March 14, 2013
Jesus Said, "Do Not Be Afraid"
The crowd in St. Peter’s Square waiting for the new Pope.
Yes, I was there, standing on the terrace of Cardinal William Levada’s apartment facing St. Peter’s Square. I had been there for the last Angelus blessing of Benedict XVI and had been invited back by Monsignor Steve Lopes, the cardinal’s secretary. I was among about 15 guests, employees of the Curia, and staff of the apartment house. As many of you saw the scene was spectacular. Fellini, Zefferelli, and Puccini all in one!
We watched from 5:30 to 6 then came inside because of the rain. I had to leave for a live CNN interview at 7, just down the street. I talked to the producer (in the rain). We walked together to greet CNN anchor Becky Anderson. All of a sudden, there it was — white smoke on the huge television monitors. The crowd roared. Becky went live. “White smoke. There is a pope.” After two minutes, they broke from us to Anderson Cooper, John Allen, and Chris Cuomo broadcasting from the Castel Sant’Angelo.
I realized that I would no longer be needed. I spoke to Becky and the producer briefly. I began to walk up the street. Becky turned to the producer and asked her to confirm her plane reservations to leave Rome on Friday. She has to be in Mexico next week. Sic transit and all that!
I rejoined my friends on the terrace and waited, and waited, and waited. As you did. Why? Once the white smoke emerges (very forcefully this time, thank you), the new Pope leaves the Sistine Chapel to get dressed in white and then to receive the individual expressions of obedience from each cardinal elector. Usually he sits on a throne. Last night, he declined the throne and stood on the same level as the cardinals. Message?
|Monsignor Irwin with reporter Dan Mannarino of New York’s WPIX-TV.|
The new Pope and cardinals then walk in procession to the Pauline Chapel for a visit to the Blessed Sacrament, then down the corridor to the loggia. Lights on. Windows open. The Pope appears. The rest is history.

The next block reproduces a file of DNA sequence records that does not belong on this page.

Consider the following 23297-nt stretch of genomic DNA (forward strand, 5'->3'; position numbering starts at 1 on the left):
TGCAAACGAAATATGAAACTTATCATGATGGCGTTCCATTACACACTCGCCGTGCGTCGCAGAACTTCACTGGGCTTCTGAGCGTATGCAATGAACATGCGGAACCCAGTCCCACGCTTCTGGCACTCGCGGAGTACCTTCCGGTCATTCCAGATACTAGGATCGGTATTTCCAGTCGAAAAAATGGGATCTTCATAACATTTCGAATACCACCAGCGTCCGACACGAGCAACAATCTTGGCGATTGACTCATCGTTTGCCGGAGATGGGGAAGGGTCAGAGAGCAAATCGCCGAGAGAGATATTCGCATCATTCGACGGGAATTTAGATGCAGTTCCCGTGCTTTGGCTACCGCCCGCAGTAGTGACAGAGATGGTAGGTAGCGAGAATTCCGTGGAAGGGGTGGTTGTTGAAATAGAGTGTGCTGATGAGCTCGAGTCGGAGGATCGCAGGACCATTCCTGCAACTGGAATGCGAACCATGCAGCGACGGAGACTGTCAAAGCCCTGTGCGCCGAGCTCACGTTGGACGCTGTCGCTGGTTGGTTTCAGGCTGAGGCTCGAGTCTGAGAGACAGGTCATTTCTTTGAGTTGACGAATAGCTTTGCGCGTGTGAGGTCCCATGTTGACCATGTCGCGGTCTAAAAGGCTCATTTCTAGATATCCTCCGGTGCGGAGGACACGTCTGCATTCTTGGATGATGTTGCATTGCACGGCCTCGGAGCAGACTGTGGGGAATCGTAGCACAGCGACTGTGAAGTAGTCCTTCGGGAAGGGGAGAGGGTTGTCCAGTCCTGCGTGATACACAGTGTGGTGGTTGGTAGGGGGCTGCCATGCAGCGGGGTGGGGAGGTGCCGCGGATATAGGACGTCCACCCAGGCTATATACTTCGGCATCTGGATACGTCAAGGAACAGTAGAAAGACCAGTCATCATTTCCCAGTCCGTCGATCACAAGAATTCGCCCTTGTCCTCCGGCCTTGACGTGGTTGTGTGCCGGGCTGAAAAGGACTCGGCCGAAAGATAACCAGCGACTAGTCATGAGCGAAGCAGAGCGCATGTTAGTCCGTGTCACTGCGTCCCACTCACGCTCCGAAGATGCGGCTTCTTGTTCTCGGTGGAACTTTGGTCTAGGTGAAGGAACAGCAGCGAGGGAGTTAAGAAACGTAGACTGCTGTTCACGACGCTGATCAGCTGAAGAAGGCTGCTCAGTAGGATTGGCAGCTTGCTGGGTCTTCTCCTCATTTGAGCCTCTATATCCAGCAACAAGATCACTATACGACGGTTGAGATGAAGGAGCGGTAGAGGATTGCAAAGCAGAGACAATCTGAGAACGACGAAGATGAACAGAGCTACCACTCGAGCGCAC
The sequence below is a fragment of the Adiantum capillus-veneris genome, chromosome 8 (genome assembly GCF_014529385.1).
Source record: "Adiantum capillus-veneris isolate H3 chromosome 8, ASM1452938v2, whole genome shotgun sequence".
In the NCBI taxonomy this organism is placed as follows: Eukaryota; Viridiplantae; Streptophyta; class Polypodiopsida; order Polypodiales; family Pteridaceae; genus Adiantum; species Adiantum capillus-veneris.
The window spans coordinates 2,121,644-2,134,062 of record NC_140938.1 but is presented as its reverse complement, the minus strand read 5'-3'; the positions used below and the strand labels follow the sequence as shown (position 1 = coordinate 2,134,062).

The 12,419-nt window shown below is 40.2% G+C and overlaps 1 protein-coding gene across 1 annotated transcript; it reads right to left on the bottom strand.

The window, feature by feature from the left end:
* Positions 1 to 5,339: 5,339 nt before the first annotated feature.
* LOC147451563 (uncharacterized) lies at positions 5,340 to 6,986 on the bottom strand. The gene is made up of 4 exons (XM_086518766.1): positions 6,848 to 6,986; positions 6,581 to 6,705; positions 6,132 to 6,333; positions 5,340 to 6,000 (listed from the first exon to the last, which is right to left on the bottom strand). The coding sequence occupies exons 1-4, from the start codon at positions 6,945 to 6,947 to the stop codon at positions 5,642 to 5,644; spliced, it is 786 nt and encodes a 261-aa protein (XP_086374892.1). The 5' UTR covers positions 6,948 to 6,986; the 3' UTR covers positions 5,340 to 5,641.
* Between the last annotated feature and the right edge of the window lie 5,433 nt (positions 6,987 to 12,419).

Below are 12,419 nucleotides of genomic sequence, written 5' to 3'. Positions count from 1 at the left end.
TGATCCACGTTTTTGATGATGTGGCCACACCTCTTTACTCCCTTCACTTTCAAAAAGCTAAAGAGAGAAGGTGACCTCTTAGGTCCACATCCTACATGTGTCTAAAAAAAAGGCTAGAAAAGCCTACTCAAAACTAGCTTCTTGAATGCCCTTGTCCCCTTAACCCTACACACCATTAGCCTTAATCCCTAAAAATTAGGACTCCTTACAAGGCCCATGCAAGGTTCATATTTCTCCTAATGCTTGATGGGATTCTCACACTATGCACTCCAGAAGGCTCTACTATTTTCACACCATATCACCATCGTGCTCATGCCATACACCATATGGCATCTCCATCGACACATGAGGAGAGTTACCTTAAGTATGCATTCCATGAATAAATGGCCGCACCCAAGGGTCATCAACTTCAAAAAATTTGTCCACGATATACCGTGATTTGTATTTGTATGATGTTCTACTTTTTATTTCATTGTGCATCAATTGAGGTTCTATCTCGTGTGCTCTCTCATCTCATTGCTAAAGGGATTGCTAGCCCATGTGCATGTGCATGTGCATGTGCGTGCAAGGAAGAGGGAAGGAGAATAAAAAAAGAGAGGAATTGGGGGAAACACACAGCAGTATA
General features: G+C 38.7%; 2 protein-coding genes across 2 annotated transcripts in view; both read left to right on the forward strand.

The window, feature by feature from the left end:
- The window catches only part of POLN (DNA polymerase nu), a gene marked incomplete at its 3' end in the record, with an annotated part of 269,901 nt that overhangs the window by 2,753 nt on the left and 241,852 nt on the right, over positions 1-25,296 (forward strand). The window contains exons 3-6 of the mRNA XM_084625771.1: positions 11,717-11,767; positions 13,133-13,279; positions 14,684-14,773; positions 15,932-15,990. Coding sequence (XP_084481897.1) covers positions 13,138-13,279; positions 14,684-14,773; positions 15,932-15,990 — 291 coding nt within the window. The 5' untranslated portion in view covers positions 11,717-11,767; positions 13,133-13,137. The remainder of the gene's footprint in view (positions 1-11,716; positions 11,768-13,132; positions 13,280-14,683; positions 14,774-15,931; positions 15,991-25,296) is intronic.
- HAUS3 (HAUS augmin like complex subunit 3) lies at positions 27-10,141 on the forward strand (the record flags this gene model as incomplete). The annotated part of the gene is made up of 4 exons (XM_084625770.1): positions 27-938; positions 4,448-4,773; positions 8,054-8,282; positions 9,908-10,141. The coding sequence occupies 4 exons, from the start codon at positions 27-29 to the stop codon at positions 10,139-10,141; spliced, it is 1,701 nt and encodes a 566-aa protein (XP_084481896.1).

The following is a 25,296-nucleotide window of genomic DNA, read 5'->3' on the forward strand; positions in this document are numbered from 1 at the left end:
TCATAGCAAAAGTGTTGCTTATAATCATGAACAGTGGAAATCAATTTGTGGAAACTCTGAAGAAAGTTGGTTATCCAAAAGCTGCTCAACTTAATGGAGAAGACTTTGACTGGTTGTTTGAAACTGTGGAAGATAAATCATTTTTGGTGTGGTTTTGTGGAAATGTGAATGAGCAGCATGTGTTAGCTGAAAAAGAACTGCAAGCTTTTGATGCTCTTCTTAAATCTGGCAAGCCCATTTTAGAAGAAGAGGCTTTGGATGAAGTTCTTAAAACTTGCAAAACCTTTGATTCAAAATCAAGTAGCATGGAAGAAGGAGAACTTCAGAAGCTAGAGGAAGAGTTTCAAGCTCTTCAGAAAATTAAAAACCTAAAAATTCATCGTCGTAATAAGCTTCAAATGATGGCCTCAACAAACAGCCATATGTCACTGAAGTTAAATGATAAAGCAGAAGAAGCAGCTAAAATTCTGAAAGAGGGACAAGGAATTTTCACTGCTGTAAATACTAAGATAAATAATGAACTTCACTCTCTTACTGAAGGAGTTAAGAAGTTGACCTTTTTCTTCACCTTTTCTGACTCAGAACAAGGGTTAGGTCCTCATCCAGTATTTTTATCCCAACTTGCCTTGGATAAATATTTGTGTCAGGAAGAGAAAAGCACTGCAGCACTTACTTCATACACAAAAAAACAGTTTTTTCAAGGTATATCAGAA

Italians do not like open windows. They fear drafts of any sort from anywhere, anytime. Drafts! Wearing a scarf here is not a fashion statement, it is a survival technique. Always cover the throat. Be perennially careful of sore throats. Keep the windows of buses closed. Apartment windows closed. Office windows closed. All windows closed.
The windows of St. Peter’s — which are always closed — were opened. The shutters on the windows in the Apostolic Palace will reopen today when Pope Francis unseals the door to the papal apartment.
When he called the Second Vatican Council in 1959, Pope John XXIII said, “I want to open the windows wide for the Church to look out, and people can look in.” That statement shook both the Church and the world. Vatican II shook the world and the Church then and still, 50 years later.
How will Pope Francis direct the windows to open? Which direction? What issues are on his radar screen? How will he lead what is sometimes called “a restive flock?”
Every spring I can’t wait to open the windows of my office and apartment. Nothing like fresh air. All Popes breathe a breath of fresh air into the Church. I simply can’t wait to see and be a part of what will happen and when.
How many times did Jesus say, "Do not be afraid”? Pope John Paul II repeatedly said, “Do not be afraid.” If you are (and maybe all of us are on some level) let’s not be afraid. Pray hard and move forward with the new Pope. The first from Latin America. The first Jesuit Pope. The first to be called Francis. He will open the windows for fresh air one more time.